Not to mention that the Bourne-Again Shell keeps command history in a file, which means, ostensibly that the command history is written to a storage device of some sort. I doubt the developer's workstation ran from a RAMdisk, and depending on the underlying filesystem, the history of his entire session may have still been recoverable, even if he took care to erase it; some filesystems use a Copy-on-Write process which maintains earlier versions of files in their entirety until a lack of space mandates the used blocks be reclaimed.
Erasing .bash_history or symlinking it to /dev/null is an automatic red flag in my book. By the way, it is always better to symlink it to /dev/null first than erase it afterwards. Once this is done the snapshotting system can snapshot till doomsday with no result and the only way to understand what happened is from the audit trail (which works on Linux only half of the time).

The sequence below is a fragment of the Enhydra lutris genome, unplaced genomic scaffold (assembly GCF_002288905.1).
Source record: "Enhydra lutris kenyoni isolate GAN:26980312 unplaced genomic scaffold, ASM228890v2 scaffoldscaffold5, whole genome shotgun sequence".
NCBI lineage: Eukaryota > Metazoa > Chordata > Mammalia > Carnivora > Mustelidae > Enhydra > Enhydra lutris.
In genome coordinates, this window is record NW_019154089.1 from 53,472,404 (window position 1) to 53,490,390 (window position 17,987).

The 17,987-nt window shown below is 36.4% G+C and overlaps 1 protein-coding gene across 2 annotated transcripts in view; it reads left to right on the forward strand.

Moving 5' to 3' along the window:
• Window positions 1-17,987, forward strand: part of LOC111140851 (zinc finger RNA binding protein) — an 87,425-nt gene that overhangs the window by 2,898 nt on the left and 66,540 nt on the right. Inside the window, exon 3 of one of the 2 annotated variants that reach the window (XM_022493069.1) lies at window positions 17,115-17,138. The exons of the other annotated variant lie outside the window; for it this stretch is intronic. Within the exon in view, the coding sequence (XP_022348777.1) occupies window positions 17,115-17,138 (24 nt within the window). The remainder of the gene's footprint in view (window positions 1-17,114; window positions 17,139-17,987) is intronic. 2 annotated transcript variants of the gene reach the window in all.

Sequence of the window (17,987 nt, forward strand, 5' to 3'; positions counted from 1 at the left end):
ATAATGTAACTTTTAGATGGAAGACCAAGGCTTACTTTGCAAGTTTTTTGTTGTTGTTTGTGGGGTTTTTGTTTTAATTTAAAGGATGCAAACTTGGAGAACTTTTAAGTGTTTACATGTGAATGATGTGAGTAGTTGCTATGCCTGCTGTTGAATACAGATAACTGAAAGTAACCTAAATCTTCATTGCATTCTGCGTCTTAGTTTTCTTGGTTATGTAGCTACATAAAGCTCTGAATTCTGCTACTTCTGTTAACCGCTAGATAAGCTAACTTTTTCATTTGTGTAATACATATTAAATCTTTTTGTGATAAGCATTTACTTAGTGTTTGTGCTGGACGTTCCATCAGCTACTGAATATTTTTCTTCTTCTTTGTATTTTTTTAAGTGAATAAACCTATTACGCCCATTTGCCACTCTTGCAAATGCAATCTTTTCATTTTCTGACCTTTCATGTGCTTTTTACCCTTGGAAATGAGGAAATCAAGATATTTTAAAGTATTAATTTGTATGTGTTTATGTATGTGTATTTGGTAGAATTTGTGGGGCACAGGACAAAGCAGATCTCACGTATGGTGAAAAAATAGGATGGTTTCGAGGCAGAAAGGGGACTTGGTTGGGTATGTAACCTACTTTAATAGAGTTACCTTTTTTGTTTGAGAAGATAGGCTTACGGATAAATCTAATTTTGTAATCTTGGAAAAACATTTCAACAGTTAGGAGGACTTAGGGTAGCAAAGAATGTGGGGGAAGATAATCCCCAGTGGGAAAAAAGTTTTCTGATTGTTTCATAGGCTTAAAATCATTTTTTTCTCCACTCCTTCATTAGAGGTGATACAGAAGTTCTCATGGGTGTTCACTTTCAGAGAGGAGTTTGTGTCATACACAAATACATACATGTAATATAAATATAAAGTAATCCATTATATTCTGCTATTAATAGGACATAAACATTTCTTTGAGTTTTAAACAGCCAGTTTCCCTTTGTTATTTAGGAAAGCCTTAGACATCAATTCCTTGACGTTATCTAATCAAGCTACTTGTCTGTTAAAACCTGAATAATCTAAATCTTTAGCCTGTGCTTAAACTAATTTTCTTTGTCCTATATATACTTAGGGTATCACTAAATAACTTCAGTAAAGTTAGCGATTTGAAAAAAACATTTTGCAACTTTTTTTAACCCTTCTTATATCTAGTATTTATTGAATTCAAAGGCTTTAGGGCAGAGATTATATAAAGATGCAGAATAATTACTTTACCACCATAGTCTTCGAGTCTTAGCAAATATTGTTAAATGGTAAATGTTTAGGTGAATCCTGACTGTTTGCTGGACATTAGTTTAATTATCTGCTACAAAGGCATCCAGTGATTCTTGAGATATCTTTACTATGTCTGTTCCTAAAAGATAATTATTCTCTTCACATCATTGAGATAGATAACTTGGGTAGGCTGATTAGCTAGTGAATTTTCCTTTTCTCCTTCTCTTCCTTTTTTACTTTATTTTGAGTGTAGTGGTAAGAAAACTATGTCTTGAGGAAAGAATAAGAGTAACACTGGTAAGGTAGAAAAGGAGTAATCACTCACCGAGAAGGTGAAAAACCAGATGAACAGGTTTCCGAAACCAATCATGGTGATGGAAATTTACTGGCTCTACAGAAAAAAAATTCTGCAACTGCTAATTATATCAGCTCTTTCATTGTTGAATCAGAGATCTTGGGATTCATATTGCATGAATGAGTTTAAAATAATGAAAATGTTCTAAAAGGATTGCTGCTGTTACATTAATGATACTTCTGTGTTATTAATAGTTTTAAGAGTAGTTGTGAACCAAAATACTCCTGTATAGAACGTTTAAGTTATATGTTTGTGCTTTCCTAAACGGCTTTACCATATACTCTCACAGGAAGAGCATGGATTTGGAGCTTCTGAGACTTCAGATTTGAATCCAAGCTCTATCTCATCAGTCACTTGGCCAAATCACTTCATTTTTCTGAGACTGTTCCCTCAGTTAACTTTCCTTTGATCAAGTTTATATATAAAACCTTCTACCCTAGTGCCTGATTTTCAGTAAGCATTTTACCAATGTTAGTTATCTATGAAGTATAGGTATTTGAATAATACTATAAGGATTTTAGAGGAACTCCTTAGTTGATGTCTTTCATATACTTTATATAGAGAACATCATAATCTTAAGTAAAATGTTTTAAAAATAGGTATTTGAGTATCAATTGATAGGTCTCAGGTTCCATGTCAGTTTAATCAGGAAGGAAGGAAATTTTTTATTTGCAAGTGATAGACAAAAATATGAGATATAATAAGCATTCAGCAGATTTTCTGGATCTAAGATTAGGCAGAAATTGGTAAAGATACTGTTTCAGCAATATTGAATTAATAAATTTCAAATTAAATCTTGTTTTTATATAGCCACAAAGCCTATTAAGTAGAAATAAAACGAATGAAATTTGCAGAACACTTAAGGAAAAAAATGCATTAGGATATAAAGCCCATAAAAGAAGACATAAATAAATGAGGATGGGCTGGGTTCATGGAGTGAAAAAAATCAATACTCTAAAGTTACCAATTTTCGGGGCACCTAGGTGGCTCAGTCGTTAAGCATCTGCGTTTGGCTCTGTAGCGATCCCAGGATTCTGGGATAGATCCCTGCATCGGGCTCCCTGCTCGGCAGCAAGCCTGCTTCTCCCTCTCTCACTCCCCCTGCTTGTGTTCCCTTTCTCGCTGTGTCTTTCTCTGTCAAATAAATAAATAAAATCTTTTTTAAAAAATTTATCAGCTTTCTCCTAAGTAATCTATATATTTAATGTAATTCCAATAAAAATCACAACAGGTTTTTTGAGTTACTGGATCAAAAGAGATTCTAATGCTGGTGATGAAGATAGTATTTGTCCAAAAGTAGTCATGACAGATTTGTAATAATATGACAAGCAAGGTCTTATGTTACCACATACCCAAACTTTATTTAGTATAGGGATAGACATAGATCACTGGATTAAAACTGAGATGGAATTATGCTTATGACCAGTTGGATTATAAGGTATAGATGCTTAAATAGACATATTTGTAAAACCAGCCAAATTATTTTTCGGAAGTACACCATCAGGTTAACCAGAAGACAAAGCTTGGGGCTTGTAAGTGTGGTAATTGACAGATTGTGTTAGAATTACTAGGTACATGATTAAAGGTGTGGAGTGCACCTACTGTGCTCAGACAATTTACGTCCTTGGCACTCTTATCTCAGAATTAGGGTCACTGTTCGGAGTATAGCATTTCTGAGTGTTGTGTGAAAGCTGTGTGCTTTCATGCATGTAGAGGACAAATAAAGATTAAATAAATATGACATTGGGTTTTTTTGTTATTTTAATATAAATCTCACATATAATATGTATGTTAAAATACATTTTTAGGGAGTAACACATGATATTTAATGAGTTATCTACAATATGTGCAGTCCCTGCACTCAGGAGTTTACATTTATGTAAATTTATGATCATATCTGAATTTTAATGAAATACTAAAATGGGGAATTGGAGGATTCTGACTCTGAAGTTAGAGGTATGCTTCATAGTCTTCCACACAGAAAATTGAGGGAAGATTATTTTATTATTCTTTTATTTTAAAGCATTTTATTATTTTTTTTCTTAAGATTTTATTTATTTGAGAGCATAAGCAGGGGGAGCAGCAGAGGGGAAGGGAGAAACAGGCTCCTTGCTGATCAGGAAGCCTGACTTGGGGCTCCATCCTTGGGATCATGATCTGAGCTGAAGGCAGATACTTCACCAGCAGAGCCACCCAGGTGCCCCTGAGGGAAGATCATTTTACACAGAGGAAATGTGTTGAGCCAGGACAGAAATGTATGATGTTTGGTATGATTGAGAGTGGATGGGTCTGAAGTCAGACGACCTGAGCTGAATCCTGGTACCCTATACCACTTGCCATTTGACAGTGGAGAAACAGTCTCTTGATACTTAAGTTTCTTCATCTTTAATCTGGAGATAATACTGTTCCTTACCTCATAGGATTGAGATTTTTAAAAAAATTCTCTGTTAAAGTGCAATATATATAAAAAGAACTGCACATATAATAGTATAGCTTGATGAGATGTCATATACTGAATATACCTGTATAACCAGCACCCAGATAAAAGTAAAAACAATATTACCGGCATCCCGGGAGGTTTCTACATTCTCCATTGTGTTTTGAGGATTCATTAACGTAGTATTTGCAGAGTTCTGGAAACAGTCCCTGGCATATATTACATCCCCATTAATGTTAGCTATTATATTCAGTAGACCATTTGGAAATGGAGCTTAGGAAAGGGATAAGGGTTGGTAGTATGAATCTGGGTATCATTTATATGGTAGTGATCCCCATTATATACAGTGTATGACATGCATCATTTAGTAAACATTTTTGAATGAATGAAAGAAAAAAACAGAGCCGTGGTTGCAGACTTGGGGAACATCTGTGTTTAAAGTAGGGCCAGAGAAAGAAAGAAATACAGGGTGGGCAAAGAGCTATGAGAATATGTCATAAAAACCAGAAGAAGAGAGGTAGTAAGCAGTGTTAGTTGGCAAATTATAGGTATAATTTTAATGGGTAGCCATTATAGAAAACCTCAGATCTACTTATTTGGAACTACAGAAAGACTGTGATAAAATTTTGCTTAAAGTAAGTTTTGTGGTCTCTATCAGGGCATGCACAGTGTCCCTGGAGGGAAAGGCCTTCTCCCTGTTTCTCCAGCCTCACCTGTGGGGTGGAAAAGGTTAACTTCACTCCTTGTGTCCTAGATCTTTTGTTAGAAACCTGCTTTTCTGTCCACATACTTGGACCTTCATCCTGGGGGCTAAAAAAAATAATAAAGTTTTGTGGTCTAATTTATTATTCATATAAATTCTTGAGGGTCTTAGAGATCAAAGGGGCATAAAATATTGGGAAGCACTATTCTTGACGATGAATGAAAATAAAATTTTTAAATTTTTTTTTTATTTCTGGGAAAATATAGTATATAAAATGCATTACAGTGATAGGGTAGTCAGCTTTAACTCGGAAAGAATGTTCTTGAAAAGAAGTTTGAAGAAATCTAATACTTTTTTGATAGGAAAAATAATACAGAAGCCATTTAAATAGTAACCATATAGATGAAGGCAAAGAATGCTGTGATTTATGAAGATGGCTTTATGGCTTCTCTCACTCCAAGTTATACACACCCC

As far as the software it depends what he pinched. Trading software usually consist of multiple components. Matt Assay was probably correct with respect to the part that makes the actual trading decisions. It is worthless without the math behind it. It is likely to be easier to write it from scratch with the math in hand than reverse engineer the math from the code. Maintaining pinched code and keeping it low-latency optimised without the knowing math is in the realm of outright impossible.
That however is not all of the software. Doing compliance logging without slowing the system down, reading the market feed, issuing orders, matching feed to orders, monitoring the system state, etc and doing all of that without introducing significant latency is worth it to be pinched. Various libraries, hacks and "improvements" to the network stack (some of which are better described as vandalism), etc are also worth pinching.